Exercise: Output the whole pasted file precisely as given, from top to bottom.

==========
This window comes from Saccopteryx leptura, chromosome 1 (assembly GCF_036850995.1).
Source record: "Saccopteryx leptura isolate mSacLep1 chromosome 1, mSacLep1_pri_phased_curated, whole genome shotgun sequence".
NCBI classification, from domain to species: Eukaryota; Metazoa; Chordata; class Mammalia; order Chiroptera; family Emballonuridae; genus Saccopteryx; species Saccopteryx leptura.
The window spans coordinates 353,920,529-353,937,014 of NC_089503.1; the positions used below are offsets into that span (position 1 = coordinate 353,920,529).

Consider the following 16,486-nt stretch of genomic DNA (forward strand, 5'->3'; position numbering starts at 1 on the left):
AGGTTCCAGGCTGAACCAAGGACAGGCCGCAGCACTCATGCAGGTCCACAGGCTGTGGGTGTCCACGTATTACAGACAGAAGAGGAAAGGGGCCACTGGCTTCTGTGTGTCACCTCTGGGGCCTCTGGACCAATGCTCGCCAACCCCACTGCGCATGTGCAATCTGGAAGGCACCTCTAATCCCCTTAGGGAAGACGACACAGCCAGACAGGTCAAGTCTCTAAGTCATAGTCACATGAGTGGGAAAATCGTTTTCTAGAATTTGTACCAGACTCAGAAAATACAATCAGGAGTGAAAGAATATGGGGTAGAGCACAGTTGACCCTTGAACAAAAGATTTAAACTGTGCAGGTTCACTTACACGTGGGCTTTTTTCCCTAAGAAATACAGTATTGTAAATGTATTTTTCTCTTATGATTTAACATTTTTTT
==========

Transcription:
This window comes from Saccopteryx leptura, chromosome 1 (assembly GCF_036850995.1).
Source record: "Saccopteryx leptura isolate mSacLep1 chromosome 1, mSacLep1_pri_phased_curated, whole genome shotgun sequence".
NCBI classification, from domain to species: Eukaryota; Metazoa; Chordata; class Mammalia; order Chiroptera; family Emballonuridae; genus Saccopteryx; species Saccopteryx leptura.
The window spans coordinates 353,920,529-353,937,014 of NC_089503.1; the positions used below are offsets into that span (position 1 = coordinate 353,920,529).

Consider the following 16,486-nt stretch of genomic DNA (forward strand, 5'->3'; position numbering starts at 1 on the left):
AGGTTCCAGGCTGAACCAAGGACAGGCCGCAGCACTCATGCAGGTCCACAGGCTGTGGGTGTCCACGTATTACAGACAGAAGAGGAAAGGGGCCACTGGCTTCTGTGTGTCACCTCTGGGGCCTCTGGACCAATGCTCGCCAACCCCACTGCGCATGTGCAATCTGGAAGGCACCTCTAATCCCCTTAGGGAAGACGACACAGCCAGACAGGTCAAGTCTCTAAGTCATAGTCACATGAGTGGGAAAATCGTTTTCTAGAATTTGTACCAGACTCAGAAAATACAATCAGGAGTGAAAGAATATGGGGTAGAGCACAGTTGACCCTTGAACAAAAGATTTAAACTGTGCAGGTTCACTTACACGTGGGCTTTTTTCCCTAAGAAATACAGTATTGTAAATGTATTTTTCTCTTATGATTTAACATTTTTTT